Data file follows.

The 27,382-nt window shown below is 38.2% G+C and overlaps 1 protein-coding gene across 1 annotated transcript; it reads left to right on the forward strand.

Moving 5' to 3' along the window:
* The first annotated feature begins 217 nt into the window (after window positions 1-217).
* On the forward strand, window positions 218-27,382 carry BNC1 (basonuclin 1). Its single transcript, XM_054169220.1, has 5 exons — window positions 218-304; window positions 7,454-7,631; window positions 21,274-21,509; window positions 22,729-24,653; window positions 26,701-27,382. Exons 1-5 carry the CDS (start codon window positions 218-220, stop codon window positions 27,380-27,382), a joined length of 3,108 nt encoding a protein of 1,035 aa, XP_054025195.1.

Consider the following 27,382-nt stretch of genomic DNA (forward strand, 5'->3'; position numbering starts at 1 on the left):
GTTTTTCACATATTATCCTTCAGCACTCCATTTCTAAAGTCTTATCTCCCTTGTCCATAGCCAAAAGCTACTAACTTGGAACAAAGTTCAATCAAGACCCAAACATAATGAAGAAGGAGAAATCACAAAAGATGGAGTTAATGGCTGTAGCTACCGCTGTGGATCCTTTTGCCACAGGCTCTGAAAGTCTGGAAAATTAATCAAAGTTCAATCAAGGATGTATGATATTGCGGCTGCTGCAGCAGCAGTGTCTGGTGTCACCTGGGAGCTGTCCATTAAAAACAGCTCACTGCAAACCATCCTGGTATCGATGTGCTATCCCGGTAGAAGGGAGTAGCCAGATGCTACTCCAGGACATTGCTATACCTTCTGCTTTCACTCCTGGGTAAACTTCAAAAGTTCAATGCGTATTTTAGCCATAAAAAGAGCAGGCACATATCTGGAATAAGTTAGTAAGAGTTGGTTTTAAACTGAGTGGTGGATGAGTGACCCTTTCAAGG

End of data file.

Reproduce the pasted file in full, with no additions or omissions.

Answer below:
The 27,382-nt window shown below is 38.2% G+C and overlaps 1 protein-coding gene across 1 annotated transcript; it reads left to right on the forward strand.

Moving 5' to 3' along the window:
* The first annotated feature begins 217 nt into the window (after window positions 1-217).
* On the forward strand, window positions 218-27,382 carry BNC1 (basonuclin 1). Its single transcript, XM_054169220.1, has 5 exons — window positions 218-304; window positions 7,454-7,631; window positions 21,274-21,509; window positions 22,729-24,653; window positions 26,701-27,382. Exons 1-5 carry the CDS (start codon window positions 218-220, stop codon window positions 27,380-27,382), a joined length of 3,108 nt encoding a protein of 1,035 aa, XP_054025195.1.

Consider the following 27,382-nt stretch of genomic DNA (forward strand, 5'->3'; position numbering starts at 1 on the left):
GTTTTTCACATATTATCCTTCAGCACTCCATTTCTAAAGTCTTATCTCCCTTGTCCATAGCCAAAAGCTACTAACTTGGAACAAAGTTCAATCAAGACCCAAACATAATGAAGAAGGAGAAATCACAAAAGATGGAGTTAATGGCTGTAGCTACCGCTGTGGATCCTTTTGCCACAGGCTCTGAAAGTCTGGAAAATTAATCAAAGTTCAATCAAGGATGTATGATATTGCGGCTGCTGCAGCAGCAGTGTCTGGTGTCACCTGGGAGCTGTCCATTAAAAACAGCTCACTGCAAACCATCCTGGTATCGATGTGCTATCCCGGTAGAAGGGAGTAGCCAGATGCTACTCCAGGACATTGCTATACCTTCTGCTTTCACTCCTGGGTAAACTTCAAAAGTTCAATGCGTATTTTAGCCATAAAAAGAGCAGGCACATATCTGGAATAAGTTAGTAAGAGTTGGTTTTAAACTGAGTGGTGGATGAGTGACCCTTTCAAGG